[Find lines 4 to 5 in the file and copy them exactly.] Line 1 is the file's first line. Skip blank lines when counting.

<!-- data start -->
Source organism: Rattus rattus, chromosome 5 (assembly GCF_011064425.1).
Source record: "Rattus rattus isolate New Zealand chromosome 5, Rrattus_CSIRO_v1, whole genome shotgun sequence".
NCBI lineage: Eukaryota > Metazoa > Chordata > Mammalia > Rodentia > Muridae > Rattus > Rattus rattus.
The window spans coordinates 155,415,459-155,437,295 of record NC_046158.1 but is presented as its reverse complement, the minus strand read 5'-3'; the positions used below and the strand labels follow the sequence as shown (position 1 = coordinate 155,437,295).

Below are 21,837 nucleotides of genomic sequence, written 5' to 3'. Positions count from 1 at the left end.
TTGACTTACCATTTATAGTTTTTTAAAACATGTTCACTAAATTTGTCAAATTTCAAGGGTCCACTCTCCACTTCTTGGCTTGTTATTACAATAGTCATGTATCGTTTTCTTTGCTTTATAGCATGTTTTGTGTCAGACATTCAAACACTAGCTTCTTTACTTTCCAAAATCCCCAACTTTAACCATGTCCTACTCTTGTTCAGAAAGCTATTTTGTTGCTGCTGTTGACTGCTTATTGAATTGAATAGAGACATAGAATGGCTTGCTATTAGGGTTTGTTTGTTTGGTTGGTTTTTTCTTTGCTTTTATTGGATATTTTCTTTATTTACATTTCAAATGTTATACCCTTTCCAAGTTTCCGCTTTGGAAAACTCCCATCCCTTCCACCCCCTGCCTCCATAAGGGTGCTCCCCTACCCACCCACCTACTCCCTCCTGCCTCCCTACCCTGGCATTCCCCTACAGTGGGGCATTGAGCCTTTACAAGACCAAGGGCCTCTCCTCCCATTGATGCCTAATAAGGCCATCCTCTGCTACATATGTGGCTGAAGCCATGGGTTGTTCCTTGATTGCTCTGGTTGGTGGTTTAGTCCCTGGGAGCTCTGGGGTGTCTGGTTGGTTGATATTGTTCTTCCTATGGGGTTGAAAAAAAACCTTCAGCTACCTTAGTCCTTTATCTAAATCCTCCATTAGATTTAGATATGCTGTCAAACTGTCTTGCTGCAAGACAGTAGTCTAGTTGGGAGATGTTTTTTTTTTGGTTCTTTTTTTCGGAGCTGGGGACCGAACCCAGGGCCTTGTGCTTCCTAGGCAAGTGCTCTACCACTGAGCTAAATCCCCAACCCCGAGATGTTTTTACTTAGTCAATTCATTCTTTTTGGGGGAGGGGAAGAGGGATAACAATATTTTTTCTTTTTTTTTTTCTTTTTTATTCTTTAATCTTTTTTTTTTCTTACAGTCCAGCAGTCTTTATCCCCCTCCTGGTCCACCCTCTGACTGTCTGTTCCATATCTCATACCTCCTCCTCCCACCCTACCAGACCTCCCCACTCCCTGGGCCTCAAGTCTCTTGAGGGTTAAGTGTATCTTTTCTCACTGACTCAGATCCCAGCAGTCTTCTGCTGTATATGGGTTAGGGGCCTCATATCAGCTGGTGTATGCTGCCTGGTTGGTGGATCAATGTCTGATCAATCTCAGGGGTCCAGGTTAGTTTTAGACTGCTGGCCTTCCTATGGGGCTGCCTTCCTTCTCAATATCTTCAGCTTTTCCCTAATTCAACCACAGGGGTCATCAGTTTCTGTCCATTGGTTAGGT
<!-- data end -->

The window spans coordinates 155,415,459-155,437,295 of record NC_046158.1 but is presented as its reverse complement, the minus strand read 5'-3'; the positions used below and the strand labels follow the sequence as shown (position 1 = coordinate 155,437,295).

Below are 21,837 nucleotides of genomic sequence, written 5' to 3'. Positions count from 1 at the left end.